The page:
Burying the Dead
Memorial for slave cemetery in Asheville, N.C.
In our town
out of sight
past Wyoming Street
up on the hill behind St. John’s Baptist Church
lay aged bricks, rocks and baskets of bones,
where the dead are not truly dead,
their silent mouths far from quiet.
Speaking crow they wrestle the blueness from night
and lift sorrow from its deeply veiled sleep.
runs an Indian trail,
a forested hill
I could call my own.
Not too far from downtown
living beneath the tangled brush
a cemetery of slaves merge with the Cherokee and their trail
unmarked lines carrying both streams of blood
that course unceasingly through my veins.
Both trails have found my heart
intersecting where spirit meets bone
and I have taken to walking the block
putting down feet and prayer
on both foreign and familiar ground.
On this walk I am found,
joined, graced and haunted
by an urgent need quite like death and birth.
Call it a bitter dream I keep reliving
try to pin it on the past
remind myself of the passage,
the dead will bury their own
they haven’t so the crow flies,
pecks and caws on my forgetfulness
calls to me through shutters tilted open.
I rise from my couch of restless sleep.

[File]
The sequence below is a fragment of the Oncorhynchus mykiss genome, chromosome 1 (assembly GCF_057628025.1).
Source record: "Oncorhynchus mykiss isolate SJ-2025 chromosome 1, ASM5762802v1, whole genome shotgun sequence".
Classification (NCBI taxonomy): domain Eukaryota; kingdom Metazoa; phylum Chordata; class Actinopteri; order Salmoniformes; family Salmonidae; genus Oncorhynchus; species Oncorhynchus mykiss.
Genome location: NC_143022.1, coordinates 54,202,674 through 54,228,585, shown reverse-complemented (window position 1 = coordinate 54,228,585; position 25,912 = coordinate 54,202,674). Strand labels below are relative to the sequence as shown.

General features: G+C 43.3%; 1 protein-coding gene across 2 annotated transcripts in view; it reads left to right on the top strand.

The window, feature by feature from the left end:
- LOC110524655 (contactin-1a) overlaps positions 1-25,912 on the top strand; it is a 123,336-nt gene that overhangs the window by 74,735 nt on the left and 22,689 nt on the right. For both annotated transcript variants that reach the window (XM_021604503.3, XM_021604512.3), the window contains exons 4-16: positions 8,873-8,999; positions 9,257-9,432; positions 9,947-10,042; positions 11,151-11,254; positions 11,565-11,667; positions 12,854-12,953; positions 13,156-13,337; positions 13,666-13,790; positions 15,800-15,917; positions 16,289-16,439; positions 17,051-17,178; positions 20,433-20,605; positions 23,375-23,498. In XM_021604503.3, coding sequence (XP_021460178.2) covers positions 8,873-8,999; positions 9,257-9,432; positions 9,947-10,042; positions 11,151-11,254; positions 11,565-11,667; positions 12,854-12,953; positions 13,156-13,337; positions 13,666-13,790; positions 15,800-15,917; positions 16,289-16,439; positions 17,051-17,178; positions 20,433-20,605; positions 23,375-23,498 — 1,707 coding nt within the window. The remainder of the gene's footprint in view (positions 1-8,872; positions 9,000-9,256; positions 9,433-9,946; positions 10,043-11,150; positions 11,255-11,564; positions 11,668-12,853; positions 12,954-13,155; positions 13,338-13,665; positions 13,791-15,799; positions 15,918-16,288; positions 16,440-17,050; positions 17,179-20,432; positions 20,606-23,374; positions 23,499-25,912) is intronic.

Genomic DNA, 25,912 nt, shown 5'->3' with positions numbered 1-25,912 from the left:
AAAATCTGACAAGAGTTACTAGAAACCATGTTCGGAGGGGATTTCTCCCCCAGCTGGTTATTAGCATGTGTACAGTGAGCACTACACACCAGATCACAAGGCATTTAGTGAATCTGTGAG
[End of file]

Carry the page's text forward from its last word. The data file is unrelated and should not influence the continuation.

I rise from my doing
from the mundane task of washing clothes.
I rise because I cannot wash my hands of this
these spirit bodies hovering
souls littered across the land
calling to open skies,
any vessel open
as to how they have not rested in life or death;
how they have not claimed this land
or purchased a stone to mark
on a hill
behind a church
in a town
in these mountains.
This cry is not made of “i”
it is made of a glorious tormented collective
of a blueblack and red “we.”
into a cry so bitterly ruined
of broken wings, cracked bones and splintered dreams.
Screaming the woes of heavy air
and the pain it takes to turn gospel into blues;
a weight only crows can carry
on their blueblack backs
singing the harsh call to be heard
the call of crows
chanting through unpleasant beaks
the unsingable to us,
we who are on earth walking
Glenis Redmond's Other Poems
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